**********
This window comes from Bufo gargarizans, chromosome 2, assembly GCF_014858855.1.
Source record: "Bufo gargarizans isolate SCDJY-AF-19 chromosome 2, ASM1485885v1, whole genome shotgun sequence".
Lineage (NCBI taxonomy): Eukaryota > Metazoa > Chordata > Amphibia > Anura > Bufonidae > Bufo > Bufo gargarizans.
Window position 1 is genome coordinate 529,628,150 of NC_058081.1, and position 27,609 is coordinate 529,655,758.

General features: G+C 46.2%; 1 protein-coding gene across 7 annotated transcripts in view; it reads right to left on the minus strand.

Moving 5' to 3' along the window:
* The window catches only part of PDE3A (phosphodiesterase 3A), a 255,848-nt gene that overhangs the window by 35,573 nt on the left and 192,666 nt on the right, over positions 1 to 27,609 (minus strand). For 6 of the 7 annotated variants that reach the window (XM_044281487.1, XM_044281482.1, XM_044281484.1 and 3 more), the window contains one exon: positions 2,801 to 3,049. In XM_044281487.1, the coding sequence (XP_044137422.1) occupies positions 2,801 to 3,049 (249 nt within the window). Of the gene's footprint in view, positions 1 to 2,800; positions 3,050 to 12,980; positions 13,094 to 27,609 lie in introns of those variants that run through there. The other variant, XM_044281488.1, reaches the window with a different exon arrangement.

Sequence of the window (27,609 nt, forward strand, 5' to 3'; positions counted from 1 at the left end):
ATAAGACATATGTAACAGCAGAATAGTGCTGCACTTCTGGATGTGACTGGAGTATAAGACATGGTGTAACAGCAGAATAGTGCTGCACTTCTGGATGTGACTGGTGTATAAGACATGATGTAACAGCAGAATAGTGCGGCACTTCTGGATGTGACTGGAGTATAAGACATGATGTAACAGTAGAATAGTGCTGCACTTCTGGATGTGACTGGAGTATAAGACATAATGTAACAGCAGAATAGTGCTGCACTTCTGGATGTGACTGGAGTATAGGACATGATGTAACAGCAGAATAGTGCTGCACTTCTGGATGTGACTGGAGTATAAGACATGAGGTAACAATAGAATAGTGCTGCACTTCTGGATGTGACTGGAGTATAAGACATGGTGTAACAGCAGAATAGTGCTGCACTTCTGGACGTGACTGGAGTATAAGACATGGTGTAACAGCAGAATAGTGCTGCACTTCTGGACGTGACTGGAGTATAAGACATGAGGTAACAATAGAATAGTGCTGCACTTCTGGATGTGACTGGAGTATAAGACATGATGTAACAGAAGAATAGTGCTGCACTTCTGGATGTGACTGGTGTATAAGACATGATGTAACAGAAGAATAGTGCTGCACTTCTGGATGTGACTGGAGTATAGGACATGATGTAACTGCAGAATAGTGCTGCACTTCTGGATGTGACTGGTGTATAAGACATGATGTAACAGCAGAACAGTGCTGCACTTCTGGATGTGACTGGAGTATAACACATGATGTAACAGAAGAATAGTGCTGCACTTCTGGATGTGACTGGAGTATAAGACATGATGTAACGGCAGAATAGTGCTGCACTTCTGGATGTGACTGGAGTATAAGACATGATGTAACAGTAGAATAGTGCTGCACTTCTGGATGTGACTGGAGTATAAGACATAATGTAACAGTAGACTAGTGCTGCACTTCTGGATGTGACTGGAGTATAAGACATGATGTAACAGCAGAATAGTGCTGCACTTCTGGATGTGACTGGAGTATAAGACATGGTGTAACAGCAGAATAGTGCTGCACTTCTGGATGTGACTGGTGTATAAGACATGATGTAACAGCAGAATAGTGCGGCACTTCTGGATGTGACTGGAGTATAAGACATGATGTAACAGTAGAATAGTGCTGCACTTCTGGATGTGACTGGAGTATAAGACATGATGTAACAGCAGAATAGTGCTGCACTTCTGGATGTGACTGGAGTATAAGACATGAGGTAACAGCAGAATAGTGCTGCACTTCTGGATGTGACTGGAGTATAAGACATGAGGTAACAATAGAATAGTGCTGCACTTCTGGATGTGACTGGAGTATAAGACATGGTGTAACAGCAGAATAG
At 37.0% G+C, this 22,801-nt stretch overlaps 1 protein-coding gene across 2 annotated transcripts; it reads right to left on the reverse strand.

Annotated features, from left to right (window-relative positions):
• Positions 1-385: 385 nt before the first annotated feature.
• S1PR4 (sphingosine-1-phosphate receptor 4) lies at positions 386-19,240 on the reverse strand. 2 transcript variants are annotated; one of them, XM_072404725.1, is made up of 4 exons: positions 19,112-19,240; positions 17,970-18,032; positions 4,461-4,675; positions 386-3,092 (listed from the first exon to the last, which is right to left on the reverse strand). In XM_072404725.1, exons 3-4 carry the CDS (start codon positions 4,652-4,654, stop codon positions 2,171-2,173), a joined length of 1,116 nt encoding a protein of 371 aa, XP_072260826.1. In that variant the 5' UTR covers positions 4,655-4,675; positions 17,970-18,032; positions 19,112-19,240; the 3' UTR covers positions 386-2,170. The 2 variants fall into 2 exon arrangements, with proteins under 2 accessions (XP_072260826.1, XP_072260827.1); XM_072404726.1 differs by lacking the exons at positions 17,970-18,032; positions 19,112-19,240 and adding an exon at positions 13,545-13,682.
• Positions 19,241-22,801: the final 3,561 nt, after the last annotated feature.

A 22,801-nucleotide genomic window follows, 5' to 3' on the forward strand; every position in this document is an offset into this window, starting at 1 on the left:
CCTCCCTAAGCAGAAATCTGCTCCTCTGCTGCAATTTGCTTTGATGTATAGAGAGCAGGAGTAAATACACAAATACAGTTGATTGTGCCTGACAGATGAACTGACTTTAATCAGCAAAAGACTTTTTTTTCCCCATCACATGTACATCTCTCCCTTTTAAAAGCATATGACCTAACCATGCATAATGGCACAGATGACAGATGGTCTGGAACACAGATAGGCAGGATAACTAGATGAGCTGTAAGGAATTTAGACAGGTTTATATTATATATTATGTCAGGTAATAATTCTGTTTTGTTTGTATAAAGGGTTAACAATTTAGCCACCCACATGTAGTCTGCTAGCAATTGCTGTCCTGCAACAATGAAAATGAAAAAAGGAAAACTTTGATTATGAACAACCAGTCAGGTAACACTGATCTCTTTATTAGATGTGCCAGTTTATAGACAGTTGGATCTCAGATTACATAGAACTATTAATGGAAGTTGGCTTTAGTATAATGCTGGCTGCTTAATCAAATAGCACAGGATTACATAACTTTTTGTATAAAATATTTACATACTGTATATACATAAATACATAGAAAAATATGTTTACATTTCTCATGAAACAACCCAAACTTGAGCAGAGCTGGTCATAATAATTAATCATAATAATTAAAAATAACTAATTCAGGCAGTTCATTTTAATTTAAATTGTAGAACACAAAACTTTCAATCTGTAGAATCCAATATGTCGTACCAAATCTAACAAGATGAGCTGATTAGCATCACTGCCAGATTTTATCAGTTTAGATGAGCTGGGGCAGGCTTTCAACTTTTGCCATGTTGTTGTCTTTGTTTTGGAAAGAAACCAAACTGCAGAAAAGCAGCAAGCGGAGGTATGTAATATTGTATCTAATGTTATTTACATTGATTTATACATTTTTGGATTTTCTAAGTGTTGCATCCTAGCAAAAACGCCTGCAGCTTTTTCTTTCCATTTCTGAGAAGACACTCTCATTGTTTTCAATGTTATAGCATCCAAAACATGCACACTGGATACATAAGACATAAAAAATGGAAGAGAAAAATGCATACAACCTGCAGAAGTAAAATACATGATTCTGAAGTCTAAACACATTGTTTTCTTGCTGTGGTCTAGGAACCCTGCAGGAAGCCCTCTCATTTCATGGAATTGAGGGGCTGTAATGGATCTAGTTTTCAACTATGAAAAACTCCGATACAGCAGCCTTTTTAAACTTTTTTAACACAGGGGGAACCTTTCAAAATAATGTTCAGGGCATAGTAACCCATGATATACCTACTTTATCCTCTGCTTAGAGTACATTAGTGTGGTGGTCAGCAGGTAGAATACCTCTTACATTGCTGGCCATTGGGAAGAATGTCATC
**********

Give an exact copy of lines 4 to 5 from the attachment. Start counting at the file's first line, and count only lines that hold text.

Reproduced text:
Window position 1 is genome coordinate 529,628,150 of NC_058081.1, and position 27,609 is coordinate 529,655,758.

General features: G+C 46.2%; 1 protein-coding gene across 7 annotated transcripts in view; it reads right to left on the minus strand.